Opt-Out of Common Core? Great! But Let's Opt-Out of All Government Programs


Public Domain

In response to my piece criticizing Common Core standards for threatening education choice by binding publicly funded schools to lock-step pacing and goals, Michael Petrilli, Executive VP of the Thomas B. Fordham Institute and editor of Education Next, concedes the risk and suggests some schools should be able to opt out. Let schools opposed to rigid standards prove their mettle some other way, he says. Making Common Core standards voluntary down to the grassroots is a great idea, I think. But why stop there? We should be able to opt out of so many other government programs.

In his response to me, Petrilli points to an article in which he proposed that "there might be, say, 10 percent of the schools for whom the Common Core, or any state standards, may not be a good fit." Among those schools, he suggests, are high-achievers and schools that are philosophically at odds with standardized measures.

Which schools belong in this 10 percent? First, some schools of choice (including charter schools and magnet schools)—particularly those on the far progressive end of the spectrum—fundamentally don't believe in testing as a great measure of what kids need to know and be able to do. Their educational approach that is not a good fit with standards-based reform…

Another group of schools that should be eligible for the opt-out are uniformly high-achieving schools—those where virtually all the kids are high achieving and for whom the Common Core standards (or any other state standards) are actually well below where they're already achieving. These are largely going to be schools in our affluent suburbs or exam schools in our big cities.

Part of his argument is that many of these schools are really a lousy fit with standardized measures—often intentionally so—and need to be judged by different criteria. He also argues, though, that "the limited use of an opt-out will release some steam from the political backlash to standards and testing." That's because people tend to stop objecting to programs when they're not dragooned into them.

But doesn't that same logic apply to so many other government schemes?

Lots of people complain that they don't want Obamacare, or Social Security, or the surveillance state, or the war on drugs, or Medicare… These programs "may not be a good fit" for people who value privacy, self-sufficiency and personal freedom.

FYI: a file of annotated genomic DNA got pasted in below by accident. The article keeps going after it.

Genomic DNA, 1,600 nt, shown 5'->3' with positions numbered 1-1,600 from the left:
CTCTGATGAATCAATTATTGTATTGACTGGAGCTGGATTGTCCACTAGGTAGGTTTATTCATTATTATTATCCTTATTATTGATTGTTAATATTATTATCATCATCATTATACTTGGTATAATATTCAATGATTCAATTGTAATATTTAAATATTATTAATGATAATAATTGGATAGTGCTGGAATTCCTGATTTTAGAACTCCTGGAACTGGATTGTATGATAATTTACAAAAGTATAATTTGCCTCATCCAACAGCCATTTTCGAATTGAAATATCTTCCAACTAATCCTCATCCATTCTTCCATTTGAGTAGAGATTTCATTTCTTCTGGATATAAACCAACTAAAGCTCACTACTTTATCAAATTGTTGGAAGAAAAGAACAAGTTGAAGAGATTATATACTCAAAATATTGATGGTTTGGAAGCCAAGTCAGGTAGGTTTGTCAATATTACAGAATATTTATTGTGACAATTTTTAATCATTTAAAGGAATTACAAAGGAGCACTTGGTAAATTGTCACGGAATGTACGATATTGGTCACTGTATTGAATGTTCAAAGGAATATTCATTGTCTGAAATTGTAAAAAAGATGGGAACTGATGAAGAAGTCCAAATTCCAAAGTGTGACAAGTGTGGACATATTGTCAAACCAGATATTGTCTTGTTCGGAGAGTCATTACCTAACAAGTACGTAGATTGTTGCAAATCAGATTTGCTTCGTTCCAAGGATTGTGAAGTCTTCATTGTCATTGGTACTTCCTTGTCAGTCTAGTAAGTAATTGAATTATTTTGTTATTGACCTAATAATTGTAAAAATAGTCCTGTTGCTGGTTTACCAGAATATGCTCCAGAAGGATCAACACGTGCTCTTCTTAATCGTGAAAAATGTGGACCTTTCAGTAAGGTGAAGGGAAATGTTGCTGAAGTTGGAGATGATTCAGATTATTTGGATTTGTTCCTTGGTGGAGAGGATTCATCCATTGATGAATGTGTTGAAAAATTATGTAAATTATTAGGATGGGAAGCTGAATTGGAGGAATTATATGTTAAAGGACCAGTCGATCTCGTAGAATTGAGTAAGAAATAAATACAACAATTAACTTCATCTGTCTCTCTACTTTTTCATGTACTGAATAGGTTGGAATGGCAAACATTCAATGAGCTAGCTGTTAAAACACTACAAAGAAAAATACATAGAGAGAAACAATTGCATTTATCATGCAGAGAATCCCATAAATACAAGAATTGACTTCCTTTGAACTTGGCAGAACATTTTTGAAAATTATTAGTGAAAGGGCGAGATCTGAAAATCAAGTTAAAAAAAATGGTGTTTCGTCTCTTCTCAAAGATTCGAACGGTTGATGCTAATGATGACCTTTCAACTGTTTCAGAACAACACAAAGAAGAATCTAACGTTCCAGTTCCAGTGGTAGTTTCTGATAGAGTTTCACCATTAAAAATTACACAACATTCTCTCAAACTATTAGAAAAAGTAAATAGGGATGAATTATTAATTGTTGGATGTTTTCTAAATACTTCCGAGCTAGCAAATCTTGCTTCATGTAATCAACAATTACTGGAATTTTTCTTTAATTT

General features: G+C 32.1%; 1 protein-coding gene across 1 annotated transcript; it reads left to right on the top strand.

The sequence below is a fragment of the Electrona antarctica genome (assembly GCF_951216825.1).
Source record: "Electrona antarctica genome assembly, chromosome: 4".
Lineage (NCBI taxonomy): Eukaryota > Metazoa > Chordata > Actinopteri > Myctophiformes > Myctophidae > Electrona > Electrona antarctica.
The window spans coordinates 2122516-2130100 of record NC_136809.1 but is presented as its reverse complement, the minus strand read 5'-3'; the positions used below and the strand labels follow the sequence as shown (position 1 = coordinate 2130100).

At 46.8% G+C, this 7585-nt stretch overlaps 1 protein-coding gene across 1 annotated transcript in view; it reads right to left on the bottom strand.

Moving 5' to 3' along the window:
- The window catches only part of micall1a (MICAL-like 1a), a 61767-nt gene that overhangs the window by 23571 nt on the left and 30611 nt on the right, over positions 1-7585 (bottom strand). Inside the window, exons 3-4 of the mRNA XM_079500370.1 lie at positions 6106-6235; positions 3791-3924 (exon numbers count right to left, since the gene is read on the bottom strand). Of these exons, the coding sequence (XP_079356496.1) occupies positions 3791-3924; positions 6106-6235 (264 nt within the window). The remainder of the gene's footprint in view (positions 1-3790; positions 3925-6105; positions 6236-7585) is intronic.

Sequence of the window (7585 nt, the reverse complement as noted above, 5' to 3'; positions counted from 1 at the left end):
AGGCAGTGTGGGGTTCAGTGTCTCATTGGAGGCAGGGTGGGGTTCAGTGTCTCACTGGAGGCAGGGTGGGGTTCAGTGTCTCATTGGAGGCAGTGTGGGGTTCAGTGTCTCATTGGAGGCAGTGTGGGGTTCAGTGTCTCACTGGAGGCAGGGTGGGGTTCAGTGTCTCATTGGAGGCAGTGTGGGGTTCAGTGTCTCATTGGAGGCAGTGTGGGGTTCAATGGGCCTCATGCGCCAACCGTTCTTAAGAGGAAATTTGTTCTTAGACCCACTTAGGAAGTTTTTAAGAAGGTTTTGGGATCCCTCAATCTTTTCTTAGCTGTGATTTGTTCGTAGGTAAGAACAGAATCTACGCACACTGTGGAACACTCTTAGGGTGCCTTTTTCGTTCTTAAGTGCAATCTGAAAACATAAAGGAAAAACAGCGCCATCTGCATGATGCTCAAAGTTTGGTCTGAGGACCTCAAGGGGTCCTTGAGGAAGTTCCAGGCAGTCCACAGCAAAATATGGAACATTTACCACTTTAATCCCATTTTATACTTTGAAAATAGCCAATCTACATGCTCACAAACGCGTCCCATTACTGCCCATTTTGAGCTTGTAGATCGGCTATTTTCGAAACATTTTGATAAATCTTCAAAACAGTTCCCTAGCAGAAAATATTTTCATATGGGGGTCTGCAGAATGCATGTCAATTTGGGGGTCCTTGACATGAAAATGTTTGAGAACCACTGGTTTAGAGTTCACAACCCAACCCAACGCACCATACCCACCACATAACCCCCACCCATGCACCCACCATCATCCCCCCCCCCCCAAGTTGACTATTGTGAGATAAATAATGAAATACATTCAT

Exit sign

As for critics… A CBS poll shows that nine in ten Americans are "unhappy" with the federal government, with 43 percent flat-out angry. That follows on a Gallup poll showing that sixty percent of Americans think the federal government is too damned powerful—and a separate George Washington University poll that finds that many Americans want not just the government, but federal workers themselves, to get lost.

So…If letting people opt out of a program that is just a lousy fit for them, and that excites their vocal opposition, is a good idea, why should it stop at public school standards? Wouldn't it make sense, and settle some of the boiling political tensions in this country, if more of the government's growing menu of intrusive, presumptuous and expensive programs were optional?

What if we could say, either at will, or during a limited dis-enrollment period, "Umm, no, thanks. I'll skip the entire right side of the menu." We would escape rules and taxes, and open up new options—though we'd have to surrender the supposed protections offered by state programs, and the state would have to be serious about holding us to our choices.

Frankly, I'd go so far as too give up fire protection (you need a gander at the local department to understand) if, in turn, I wouldn't be bound by stupid building regulations. I'd surrender police protection if that would give me a pass on what I grow and smoke in my backyard, or tuck into a holster.

Opting out of Obamacare, Social Security and Medicare are no-brainers—I'll check those boxes, now, thanks.

Opting out of the security state will probably be a tougher sell, because of the rather nebulous, holistic protections the NSA and company claim to offer. But it is a lousy fit for me, and I insist, at least, on the right to encrypt the shit out of any data they try to grab. Let them try to figure out what I've steganographied into some photoshopped images of Joe Biden and James Clapper.

A good time will be had by all.

Letting critics of government programs opt out because they're a bad fit? Brilliant. That should be standard policy.